According to the University of Alaska Fairbanks Geophysical Institute; In the arctic regions there is a strong presence of the Aurora Boreal. There is always some aurora at some place on earth. When the solar wind is calm, the aurora might only be occurring at very high latitudes and might be faint, but there is still some aurora. In order for us to see the aurora the sky must be dark and clear. Sky glow or light pollution can complicate observations of the aurora for those in highly populated regions. Sunlight and clouds are the biggest obstacles to aurora observations which are an important and often misunderstood aspect of Earth’s atmosphere. For example there is quite strong yet poorly understood tendency for aurora activity to be stronger at equinox than it is at solstice. This so-called “Russell-McPherron effect” means that the statistical likelihood of seeing aurora over interior Alaska is roughly twice as high at equinox as it is at solstice. Combined with a slight preference for better weather in spring than in fall, this means that late February to early April are usually considered the best aurora viewing months in Alaska.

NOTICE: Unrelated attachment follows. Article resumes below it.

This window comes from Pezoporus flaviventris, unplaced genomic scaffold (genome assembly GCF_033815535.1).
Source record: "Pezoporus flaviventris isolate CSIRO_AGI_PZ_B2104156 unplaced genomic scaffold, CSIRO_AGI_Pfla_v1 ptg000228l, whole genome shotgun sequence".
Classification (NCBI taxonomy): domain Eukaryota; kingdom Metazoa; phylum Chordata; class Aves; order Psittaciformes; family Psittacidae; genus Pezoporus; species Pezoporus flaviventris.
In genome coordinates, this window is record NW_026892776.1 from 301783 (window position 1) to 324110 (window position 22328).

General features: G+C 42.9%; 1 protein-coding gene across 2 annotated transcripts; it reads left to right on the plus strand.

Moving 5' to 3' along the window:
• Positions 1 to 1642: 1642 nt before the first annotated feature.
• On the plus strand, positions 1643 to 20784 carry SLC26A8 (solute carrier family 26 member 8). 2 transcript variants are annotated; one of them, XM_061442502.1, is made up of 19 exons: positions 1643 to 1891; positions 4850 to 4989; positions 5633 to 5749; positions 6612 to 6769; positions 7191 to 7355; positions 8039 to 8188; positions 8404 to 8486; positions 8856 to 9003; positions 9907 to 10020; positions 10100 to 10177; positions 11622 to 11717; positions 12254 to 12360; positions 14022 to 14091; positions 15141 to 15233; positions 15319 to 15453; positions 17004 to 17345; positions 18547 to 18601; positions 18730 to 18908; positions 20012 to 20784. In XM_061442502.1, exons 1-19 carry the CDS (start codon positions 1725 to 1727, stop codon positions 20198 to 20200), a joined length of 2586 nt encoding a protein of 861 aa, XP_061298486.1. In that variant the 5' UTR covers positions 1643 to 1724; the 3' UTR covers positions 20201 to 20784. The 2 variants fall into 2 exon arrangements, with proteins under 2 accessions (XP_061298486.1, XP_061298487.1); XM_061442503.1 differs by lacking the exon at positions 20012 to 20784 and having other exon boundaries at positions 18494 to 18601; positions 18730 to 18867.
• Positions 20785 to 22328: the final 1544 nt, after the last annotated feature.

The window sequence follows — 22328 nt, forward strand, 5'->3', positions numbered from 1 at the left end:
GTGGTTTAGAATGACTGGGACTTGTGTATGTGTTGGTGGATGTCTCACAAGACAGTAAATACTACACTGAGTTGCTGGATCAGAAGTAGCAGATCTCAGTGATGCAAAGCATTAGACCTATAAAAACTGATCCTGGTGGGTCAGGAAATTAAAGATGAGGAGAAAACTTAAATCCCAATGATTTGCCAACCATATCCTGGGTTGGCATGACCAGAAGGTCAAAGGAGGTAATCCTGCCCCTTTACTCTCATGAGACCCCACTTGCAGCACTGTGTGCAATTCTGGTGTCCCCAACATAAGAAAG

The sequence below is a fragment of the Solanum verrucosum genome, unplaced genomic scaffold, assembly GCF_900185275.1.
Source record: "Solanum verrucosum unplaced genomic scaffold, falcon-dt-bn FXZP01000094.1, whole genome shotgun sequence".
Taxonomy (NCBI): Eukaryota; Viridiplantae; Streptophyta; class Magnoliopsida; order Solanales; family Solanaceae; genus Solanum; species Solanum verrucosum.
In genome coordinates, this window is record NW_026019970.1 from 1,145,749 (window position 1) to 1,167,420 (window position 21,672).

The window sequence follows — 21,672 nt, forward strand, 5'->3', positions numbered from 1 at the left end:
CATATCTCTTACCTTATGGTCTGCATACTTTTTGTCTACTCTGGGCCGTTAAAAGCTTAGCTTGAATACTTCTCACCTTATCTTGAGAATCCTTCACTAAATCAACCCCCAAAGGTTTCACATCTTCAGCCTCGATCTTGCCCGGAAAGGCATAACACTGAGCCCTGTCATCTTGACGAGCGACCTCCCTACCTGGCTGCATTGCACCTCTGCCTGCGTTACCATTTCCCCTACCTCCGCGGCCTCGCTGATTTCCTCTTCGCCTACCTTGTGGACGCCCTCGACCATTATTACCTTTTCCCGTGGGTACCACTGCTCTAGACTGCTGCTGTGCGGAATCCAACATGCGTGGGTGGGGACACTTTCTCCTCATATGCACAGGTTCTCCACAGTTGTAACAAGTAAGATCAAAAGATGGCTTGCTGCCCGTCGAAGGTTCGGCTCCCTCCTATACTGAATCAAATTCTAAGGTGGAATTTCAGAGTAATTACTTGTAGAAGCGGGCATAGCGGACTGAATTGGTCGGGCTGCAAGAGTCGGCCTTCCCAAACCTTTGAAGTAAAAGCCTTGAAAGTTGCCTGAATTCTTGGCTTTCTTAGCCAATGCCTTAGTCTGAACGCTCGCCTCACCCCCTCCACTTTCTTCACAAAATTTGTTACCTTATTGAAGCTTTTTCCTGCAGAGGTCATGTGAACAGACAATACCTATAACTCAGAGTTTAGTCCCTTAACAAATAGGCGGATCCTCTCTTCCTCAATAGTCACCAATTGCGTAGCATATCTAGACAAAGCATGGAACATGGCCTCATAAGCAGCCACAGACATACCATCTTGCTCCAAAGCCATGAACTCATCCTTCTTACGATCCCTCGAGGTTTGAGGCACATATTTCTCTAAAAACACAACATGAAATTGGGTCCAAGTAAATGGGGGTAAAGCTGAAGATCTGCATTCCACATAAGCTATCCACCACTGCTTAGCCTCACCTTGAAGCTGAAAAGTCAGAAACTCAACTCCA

With recent advancements in unmanned aircraft systems or UAS technology companies like Powervision are now creating drones capable of flying in harsh conditions such as wind and snow. For example the Power Egg X can withstand up to 20 knots or 23 mph of wind speed making it a unique device which can be used to monitor and document these atmospheric phenomena. The Power Egg X is a drone that can assist with atmospheric and airspace research.


Figure 10: Aurora Borial photographed in Iceland

When there are average activity levels, auroral displays will be overhead at high northern or southern latitudes such as Iceland or Antartica. Professors and scientists working with the University of Alaska Fairbanks Geophysical Institute suggested; “Places like Fairbanks, Alaska; Dawson City, Yukon; Yellowknife, NWT; Gillam, Manitoba; the southern tip of Greenland; Reykjavik, Iceland; Tromsø, Norway; and the northern coast of Siberia all offer a good chance to view the aurora overhead.”

“When there is a solar maximum the Aurora covers significantly greater geographical area. The last solar maximum was in 2014; the next is expected around 2025. The chances of seeing the aurora at lower latitudes increase when the sunspot cycle is at a maximum, but chances at higher latitudes are not as dependent on the solar maximum because the auroral oval is normally present.”



Figure 11: Earth glow and aurora photographs taken from the International Space Station on April 10th and 13th as it orbited the Indian Ocean south west of Australia.